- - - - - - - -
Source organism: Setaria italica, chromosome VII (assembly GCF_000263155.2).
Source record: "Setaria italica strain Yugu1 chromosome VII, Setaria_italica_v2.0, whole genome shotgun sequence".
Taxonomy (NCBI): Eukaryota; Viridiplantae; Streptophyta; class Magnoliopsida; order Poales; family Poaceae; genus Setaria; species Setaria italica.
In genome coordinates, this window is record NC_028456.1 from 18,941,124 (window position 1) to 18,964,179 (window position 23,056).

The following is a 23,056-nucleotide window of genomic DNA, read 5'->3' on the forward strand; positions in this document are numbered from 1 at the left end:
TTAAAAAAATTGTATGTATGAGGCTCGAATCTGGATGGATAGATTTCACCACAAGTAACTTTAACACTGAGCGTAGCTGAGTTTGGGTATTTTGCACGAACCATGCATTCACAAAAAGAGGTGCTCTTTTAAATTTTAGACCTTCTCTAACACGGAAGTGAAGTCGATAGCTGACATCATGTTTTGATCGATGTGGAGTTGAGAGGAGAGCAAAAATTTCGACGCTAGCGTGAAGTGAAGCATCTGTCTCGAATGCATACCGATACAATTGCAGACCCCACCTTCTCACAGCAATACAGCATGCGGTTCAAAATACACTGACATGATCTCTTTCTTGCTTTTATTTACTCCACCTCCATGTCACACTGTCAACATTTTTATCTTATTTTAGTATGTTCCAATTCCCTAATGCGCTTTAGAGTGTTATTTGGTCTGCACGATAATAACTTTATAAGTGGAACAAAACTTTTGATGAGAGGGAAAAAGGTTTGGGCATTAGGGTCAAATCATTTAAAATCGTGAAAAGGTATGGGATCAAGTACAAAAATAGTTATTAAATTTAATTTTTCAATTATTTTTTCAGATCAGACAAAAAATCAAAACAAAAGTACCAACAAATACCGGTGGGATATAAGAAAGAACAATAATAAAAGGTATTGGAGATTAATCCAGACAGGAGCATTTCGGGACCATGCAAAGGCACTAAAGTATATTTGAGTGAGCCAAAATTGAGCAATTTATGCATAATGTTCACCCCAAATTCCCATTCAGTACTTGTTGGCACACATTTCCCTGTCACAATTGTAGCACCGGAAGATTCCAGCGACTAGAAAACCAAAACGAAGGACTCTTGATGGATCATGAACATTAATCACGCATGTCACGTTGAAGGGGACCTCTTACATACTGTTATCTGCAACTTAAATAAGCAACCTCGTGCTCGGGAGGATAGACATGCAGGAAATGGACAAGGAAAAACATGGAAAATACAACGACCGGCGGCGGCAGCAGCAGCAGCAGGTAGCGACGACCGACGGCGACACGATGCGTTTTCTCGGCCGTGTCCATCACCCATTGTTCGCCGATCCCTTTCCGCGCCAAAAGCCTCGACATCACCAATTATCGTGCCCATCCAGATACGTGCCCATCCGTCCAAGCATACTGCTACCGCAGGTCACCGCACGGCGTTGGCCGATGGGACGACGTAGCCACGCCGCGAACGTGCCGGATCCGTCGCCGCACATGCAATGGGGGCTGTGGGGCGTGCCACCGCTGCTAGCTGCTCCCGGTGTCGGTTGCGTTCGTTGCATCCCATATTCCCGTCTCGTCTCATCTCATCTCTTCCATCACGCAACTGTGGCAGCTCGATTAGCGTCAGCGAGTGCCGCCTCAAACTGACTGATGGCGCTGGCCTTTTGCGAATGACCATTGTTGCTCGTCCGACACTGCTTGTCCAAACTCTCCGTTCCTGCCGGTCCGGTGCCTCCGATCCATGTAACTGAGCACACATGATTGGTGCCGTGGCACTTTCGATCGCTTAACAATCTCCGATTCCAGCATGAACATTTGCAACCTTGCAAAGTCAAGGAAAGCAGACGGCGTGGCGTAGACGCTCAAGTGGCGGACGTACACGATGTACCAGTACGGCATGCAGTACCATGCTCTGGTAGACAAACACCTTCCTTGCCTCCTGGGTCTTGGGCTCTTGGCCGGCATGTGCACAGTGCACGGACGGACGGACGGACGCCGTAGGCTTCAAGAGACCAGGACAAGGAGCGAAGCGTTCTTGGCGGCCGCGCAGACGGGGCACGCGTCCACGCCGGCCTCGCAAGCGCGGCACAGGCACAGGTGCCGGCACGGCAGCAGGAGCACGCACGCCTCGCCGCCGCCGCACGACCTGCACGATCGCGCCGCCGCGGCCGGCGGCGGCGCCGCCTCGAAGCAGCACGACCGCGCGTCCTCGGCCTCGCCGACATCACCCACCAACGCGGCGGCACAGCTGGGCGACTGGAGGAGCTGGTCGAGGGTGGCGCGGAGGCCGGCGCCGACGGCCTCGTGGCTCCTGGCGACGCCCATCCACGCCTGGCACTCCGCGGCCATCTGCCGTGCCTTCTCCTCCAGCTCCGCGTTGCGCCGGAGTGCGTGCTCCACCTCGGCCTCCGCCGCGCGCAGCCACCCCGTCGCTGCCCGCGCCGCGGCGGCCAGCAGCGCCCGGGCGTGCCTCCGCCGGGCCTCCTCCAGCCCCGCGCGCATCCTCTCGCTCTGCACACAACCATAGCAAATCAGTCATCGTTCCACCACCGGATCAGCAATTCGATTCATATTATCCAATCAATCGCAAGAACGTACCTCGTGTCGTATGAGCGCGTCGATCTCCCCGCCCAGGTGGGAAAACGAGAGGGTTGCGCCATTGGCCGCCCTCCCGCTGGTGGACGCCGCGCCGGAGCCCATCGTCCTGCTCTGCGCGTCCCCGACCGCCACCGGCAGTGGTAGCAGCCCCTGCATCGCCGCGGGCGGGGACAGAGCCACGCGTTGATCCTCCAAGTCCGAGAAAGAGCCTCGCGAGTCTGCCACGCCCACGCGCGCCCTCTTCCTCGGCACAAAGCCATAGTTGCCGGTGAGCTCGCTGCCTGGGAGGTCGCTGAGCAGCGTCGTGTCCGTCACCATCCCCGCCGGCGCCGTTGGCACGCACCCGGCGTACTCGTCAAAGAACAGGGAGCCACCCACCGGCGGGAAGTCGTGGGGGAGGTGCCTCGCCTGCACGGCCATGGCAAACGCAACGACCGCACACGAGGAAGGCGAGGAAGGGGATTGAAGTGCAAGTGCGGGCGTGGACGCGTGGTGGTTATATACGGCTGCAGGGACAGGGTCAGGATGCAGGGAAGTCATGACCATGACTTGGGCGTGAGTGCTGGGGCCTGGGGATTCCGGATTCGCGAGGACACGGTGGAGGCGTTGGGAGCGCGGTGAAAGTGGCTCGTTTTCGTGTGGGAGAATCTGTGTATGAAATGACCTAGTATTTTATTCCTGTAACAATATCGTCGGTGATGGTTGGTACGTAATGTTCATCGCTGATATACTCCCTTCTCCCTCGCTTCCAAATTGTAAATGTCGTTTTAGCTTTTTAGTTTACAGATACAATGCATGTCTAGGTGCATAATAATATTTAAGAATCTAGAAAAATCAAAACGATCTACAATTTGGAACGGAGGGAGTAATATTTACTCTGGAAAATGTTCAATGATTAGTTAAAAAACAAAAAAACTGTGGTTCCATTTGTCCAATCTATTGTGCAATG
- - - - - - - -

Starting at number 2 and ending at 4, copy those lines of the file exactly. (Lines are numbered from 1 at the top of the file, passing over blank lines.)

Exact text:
Source record: "Setaria italica strain Yugu1 chromosome VII, Setaria_italica_v2.0, whole genome shotgun sequence".
Taxonomy (NCBI): Eukaryota; Viridiplantae; Streptophyta; class Magnoliopsida; order Poales; family Poaceae; genus Setaria; species Setaria italica.
In genome coordinates, this window is record NC_028456.1 from 18,941,124 (window position 1) to 18,964,179 (window position 23,056).